While the solid compositions can take many forms for use in accordance with this invention, it has been found that effective use is obtained with tablets of the compositions. The tablets can be various sizes and shapes. Particularly effective are tablets having a diameter of about /2 inch and a thickness of about inch. The tablets are advantageously formed with a pressure of about 70 kilograms per square centimeter in a hand operated tablet machine type A/ B tablet press, distributed by Chemical and Pharmaceutical Industry Co. Inc., New York, NY. It is to be understood, however, that other suitable tabletting equipment can be used. Such tablets are eminently suitable for use when placed in a vacuum cleaner bag. It is to be understood, however, that tablets and particles of other sizes, shapes and weights can be utilized in other applications for odorizing air. For example, when the compositions are used in connection with air conditioning or heating units, considerably larger tablets can be used. Thus, the compositions of this invention comprise a solid mass of at least granular size. Particles which present maximum surface area immediately are not suitable. Such particles release excessive amounts of perfume too rapidly and the long useful life of the compositions is not attained.

While it is to be understood that the invention is not to be limited by any theoretical considerations, it appears that the perfume present in the compositions of this invention is dispensed into the air in several ways. The perfume is dispensed from the surface of a tablet by slow diffusion thereof from the interior of a tablet to the surface. It is also dispensed into the air from the fresh surface which is exposed when the old surface of a tablet crumbles at it loses water of hydration to the air passing over it.

The solid compositions, and particularly tablets, are readily formed by mixing a perfume with a suitable solid inert supporting material. For example, a perfume can be added to sodium carbonate trihydrate and thoroughly admixed therewith and the resulting powder ground to a fine size. This powder can then be pressed into suitable emplified in the following examples. It is to be understood, however, that the invention is not to be limited to any specific form of materials or conditions set forth in the examples, but is limited solely by the description in the specification and the appended claims. All quantities are expressed in parts by weight unless otherwise indicated.

Example 1 Five parts by weight of a perfume having a conifer fragrance and 0.1 part by weight of a green dye (for aesthetic appeal) were mixed thoroughly, and the resulting mixture was added to 94.9 parts by weight of sodium carbonate trihydrate. The resulting mixture was ground to a fine powder in a mortar and then mixed intimately in a Twin Shell Blender. The mixture taken from the blender was then pressed in the tablet press identified above, operated at a pressure of about 70 kilograms per square centimeter. The tablets were of a size of inch diameter and inch thickness, with a weight of about 1.4 grams each. This product is identified as Product 1.

Example 2 A product-identified herein as Product 2was made as described in the preceding example except that a corresponding amount of Epsom Salts (MgSO4-7H O) was used in place of sodium carbonate trihydrate.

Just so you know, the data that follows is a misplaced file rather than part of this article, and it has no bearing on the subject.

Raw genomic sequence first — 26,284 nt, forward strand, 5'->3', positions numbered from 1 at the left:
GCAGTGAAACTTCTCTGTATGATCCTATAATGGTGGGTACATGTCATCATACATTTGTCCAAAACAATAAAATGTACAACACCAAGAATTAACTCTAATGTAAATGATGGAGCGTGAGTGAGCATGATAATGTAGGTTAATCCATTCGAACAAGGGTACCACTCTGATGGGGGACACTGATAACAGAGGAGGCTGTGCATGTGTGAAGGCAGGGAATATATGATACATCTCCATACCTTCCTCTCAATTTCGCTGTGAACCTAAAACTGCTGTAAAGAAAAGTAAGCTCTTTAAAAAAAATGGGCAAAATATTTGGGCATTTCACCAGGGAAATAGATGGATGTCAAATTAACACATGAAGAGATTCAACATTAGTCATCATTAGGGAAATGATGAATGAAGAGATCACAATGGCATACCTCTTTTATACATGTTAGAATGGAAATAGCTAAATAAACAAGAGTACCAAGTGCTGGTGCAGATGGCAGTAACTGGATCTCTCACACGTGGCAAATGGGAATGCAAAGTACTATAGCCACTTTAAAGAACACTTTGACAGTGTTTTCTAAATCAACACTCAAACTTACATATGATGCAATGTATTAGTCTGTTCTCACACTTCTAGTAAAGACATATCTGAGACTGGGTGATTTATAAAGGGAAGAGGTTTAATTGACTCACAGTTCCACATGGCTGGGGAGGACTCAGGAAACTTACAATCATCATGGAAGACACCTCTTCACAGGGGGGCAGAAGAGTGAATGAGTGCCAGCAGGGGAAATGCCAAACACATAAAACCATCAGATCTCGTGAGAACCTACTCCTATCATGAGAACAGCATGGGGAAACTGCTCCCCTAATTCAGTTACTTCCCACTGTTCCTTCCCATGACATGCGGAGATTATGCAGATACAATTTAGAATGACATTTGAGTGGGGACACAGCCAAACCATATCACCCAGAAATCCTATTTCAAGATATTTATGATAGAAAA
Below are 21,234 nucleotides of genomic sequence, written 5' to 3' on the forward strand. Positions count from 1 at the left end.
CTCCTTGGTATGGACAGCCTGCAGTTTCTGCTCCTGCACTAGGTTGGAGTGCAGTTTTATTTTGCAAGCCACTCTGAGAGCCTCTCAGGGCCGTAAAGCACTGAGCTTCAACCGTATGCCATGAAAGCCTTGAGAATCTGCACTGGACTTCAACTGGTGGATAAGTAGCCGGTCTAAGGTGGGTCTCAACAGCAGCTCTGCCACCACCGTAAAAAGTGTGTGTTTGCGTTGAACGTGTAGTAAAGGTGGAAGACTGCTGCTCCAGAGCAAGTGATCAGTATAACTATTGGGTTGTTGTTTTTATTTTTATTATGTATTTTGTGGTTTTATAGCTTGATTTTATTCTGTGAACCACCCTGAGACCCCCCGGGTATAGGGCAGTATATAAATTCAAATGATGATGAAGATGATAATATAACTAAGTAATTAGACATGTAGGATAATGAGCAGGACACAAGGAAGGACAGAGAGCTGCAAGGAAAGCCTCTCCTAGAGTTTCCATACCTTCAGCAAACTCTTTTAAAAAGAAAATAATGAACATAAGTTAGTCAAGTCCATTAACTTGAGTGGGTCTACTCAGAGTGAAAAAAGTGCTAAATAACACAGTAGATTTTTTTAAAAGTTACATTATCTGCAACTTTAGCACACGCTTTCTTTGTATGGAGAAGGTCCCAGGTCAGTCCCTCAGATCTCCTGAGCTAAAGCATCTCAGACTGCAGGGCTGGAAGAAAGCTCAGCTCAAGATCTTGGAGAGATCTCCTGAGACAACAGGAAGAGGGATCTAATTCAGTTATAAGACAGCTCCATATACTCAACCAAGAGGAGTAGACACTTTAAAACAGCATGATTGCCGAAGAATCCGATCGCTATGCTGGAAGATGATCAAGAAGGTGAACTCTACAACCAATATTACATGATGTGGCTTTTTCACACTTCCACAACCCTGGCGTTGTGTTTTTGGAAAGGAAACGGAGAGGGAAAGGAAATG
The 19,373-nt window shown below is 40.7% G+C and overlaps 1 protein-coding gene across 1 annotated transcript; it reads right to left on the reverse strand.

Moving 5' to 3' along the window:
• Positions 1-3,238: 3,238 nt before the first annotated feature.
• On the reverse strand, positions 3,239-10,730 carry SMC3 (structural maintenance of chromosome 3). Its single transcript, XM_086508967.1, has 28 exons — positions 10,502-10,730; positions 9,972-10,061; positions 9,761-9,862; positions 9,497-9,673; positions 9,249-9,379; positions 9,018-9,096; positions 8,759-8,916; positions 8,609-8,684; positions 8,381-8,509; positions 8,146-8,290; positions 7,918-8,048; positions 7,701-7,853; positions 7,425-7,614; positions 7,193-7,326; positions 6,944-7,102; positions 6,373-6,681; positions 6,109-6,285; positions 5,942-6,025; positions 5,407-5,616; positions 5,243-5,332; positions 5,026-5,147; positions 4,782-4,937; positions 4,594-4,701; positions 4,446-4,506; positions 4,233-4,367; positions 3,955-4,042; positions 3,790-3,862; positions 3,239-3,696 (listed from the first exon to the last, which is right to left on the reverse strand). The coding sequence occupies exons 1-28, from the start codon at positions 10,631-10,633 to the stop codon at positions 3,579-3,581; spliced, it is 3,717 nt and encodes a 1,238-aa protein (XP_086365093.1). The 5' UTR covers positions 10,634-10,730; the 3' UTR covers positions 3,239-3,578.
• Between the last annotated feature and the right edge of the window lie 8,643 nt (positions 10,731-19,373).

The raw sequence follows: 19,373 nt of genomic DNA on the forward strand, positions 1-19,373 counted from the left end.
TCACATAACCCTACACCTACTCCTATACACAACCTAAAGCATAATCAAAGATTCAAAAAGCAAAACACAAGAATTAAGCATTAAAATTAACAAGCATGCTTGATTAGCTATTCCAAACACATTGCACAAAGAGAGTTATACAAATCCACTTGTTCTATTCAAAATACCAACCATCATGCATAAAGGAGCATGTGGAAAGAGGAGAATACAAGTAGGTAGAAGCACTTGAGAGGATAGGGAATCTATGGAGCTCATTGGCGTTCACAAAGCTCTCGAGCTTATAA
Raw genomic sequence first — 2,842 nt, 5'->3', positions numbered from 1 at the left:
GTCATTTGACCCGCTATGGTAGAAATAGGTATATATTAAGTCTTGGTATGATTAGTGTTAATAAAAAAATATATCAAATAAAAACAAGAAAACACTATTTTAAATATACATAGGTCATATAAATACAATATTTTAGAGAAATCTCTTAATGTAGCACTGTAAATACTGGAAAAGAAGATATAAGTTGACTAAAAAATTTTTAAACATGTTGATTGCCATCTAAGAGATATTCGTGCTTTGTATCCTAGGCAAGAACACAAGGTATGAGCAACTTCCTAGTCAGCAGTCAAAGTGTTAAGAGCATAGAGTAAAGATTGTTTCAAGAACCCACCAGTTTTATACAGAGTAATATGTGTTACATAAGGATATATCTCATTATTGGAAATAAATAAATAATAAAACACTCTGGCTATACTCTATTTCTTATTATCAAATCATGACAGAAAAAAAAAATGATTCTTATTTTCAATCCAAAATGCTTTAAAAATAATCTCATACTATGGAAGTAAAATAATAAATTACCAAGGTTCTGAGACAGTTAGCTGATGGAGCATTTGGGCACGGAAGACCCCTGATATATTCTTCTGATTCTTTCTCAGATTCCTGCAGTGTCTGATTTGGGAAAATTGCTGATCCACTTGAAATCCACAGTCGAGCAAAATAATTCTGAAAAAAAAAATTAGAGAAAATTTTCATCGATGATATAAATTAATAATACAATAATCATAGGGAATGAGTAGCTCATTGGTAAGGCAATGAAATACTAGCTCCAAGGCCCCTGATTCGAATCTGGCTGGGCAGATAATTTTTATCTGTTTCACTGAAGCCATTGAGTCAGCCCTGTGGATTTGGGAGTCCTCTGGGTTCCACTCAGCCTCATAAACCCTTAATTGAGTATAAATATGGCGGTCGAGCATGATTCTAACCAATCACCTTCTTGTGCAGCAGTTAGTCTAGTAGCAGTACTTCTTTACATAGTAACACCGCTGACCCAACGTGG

A test program was conducted with Product 1 by placing from to 12 of the tablets in a vacuum cleaner bag (replaceable bag) of an RCA Whirlpool Bambi tanktype vacuum cleaner, and using the vacuum cleaner containing the same twice a week for a period of four weeks (customary vacuum cleaner usage). The air flow rate of the cleaner is about 65 cubic feet per minute. As dirt and dust and the like were removed from carpeting and other furnishings, the perfume was expelled into the atmosphere. It was found that the tablets perfumed and freshened the air which passed through the vacuum cleaner to a desirable extent and that the tablets were effective for a period of about four weeks. It was also found that residual matter from the tablets did not interfere with vacuum operation, nor did an accumulation of dust in the vacuum bag decrease perfume odor to any substantial extent.

A subsequent test program with a variety of vacuum cleaners demonstrated that the performance of the tablets was similarly satisfactory.

It is to be understood that not only can the tablets be introduced directly into a vacuum cleaner bag or other collecting means, but can be associated with the vacuum cleaner in a number of other manners so long as air flowing through the vacuum cleaner contacts the solid composition, particularly as the air is expelled from the cleaner. When used in a vacuum cleaner bag, for example, the tablets remain useful, as an integral part of the vacuum cleaner, for each use of the cleaner after the introduction of the tablets until replacement of a disposable type of bag or until emptying of the permanent bag is required.

It will be apparent to those skilled in the art that the solid compositions of this invention can be used for odorizing air in a number of ways, in addition to the preferred illustration involving a vacuuming operation. For example, the solid compositions can be present in an airsconditioning unit such that the cold flow of air expelled therefrom will carry with it fragrance of the perfume present in the solid composition. In such a unit, the tablets or other particles can be placed advantageously in the air stream in a suitable container through which or over which the air stream passes. The compositions can also be used in a hot air heating system when placed in the ducts thereof such that the warm air expelled will carry with it the fragrance. Other uses include freshening of the air in conveyances including cars, busses, trains, aircraft. The compositions can also be used for freshening of air when no cleaning operation is associated therewith. For example, a forced draft of ,air from a'stationary vacuum cleaner can be used; also a flow of air from a fan or the like can be contacted with the solid compositions described herein.

While the invention has been described in detail according to preferred compositions and to preferred processes for using the same, it will be obvious to those skilled in the art that changes and modifications can be made without departing from the spirit or scope of the invention, and it is intended in the appended claims to cover such changes and modifications.

We claim: